FT asks if Indians' love of gold is destroying their economy
Based on new research by investment bank Macquarie titled India’s Fatal Attraction, the FT asks if India’s weddings are destroying its economy given the huge importance of gold in the culture – especially between October and January, when festival season turns into wedding season and some 20 million Indians tie the knot.
According to the research by Australia's Macquarie, Indian households are hoarding 18,000 metric tonnes of gold worth over $950 billion, representing 50% of the country's GDP. Indian households own 11% of the global total and it is estimated that 7% – 8% of India's 329 billion households held their savings in gold in 2009 – 2010.
The Financial Times reports the vast amounts of gold widens the country’s current account deficit, weakens the rupee and generally keeping money that could flow into the economy locked up in cupboards and jewellery boxes.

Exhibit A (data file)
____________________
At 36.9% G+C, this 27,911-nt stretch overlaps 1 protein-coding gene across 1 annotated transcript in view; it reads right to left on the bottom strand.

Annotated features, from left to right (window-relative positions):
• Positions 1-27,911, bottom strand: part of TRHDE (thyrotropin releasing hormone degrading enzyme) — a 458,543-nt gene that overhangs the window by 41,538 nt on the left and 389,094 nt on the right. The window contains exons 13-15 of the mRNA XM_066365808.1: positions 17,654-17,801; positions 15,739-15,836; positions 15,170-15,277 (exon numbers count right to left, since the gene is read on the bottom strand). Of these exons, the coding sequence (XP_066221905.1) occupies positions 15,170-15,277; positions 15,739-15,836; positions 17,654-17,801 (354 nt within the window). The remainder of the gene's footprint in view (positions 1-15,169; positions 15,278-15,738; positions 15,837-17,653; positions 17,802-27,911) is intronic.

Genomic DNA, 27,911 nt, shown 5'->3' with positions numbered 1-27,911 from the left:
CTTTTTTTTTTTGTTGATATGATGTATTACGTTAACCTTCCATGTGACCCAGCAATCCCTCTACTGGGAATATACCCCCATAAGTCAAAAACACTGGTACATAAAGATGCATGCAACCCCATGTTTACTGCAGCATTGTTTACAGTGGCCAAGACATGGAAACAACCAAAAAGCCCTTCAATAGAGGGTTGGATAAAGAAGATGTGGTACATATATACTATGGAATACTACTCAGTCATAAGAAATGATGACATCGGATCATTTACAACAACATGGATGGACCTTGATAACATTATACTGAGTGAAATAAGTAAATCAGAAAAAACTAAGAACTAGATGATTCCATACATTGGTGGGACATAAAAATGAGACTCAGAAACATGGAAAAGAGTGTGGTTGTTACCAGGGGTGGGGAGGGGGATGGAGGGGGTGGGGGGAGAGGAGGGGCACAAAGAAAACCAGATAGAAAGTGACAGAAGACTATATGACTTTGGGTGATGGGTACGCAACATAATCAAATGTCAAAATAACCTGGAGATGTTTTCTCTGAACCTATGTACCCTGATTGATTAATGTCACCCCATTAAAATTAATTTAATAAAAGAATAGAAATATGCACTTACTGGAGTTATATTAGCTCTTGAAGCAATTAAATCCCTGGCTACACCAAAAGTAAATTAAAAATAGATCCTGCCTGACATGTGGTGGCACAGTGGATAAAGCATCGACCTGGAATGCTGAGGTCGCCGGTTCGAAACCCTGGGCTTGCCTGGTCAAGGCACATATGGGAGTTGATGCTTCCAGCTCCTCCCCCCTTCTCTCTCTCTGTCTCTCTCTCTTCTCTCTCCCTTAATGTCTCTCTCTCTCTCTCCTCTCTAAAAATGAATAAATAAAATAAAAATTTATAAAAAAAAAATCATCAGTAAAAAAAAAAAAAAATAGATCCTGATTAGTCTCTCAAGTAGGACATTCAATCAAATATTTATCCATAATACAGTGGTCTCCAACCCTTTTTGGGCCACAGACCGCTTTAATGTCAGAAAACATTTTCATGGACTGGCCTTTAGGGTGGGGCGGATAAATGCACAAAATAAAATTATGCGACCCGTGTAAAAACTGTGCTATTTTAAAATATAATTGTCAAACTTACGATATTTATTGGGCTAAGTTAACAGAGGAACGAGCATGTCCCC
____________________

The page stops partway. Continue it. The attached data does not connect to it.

IB Times reports gold imports are India's third-largest merchandise imports after crude oil and capital goods. In 2010, 92% of the supply was met through net imports and the rest through recycled gold and other sources.
WSJ Online reported on Monday India's wedding-season gold demand has nearly disappeared as local prices climb to near-record levels because of a fall in the rupee's value, sparking a rush to sell scrap during the usually peak buying period and quotes Prithviraj Kothari, president of the Bombay Bullion Association: "There is virtually no demand for gold."